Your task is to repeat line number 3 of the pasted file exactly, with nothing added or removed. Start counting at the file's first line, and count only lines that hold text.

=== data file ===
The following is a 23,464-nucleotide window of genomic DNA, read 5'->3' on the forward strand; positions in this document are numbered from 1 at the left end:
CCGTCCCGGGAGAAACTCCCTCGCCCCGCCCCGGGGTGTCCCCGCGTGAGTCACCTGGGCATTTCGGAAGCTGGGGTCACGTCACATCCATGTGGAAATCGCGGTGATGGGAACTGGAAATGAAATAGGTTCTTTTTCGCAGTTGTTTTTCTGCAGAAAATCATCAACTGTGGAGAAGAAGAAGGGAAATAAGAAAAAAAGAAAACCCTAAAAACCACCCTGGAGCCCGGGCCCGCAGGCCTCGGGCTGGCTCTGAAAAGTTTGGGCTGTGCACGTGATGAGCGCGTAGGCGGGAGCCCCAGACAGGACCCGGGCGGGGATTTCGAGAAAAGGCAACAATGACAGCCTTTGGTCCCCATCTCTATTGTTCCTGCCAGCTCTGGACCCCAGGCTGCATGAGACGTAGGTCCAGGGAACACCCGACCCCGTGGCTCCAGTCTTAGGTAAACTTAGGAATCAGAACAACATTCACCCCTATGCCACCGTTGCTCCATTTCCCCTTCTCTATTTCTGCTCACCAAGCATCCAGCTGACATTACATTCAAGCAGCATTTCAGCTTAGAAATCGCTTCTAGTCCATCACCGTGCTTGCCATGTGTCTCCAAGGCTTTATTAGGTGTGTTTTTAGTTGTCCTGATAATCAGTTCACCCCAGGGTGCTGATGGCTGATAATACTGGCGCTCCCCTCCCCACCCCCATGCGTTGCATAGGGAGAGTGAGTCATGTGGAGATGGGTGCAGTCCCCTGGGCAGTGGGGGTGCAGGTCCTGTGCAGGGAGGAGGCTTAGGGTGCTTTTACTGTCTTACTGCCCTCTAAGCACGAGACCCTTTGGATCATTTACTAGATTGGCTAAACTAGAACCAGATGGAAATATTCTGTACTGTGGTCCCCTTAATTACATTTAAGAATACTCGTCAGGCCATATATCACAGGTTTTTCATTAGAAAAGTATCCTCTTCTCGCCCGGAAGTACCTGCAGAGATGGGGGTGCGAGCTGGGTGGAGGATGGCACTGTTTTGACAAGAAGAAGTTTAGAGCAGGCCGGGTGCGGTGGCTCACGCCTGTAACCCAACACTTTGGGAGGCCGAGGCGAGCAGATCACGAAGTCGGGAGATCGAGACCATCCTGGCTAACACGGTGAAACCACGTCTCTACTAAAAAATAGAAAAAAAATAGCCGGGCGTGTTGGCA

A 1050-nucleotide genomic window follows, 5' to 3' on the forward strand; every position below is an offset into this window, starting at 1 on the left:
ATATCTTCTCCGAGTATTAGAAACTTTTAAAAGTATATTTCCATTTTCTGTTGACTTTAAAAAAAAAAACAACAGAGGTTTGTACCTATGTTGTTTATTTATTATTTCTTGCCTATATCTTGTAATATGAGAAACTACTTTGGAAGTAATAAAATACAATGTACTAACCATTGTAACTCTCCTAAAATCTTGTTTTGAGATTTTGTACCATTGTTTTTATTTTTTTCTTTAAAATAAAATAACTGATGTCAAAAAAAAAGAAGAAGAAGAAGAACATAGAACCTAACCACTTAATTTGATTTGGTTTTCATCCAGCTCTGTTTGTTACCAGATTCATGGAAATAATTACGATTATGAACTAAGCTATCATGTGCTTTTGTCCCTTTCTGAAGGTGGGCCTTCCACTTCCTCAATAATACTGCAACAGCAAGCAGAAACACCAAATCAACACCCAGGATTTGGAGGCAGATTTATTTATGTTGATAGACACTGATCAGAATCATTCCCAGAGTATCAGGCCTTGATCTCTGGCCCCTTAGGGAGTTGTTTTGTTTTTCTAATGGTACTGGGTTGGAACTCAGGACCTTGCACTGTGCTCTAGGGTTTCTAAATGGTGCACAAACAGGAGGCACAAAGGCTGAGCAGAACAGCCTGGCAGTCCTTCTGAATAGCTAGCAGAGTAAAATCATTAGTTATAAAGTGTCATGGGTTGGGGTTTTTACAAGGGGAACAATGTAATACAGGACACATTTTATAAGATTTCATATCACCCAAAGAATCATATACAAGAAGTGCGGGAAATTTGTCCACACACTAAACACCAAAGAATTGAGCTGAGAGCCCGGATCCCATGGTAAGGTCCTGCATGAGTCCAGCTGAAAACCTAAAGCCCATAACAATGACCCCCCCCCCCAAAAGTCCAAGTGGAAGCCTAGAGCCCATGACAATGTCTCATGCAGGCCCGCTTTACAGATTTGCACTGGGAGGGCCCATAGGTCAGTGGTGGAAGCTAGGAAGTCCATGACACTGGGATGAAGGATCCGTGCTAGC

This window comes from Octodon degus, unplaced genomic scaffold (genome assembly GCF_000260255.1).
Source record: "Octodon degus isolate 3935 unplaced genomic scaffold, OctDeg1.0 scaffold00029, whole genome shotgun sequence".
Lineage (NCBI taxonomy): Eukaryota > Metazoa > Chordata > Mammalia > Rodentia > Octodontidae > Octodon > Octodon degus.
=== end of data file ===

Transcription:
A 1050-nucleotide genomic window follows, 5' to 3' on the forward strand; every position below is an offset into this window, starting at 1 on the left: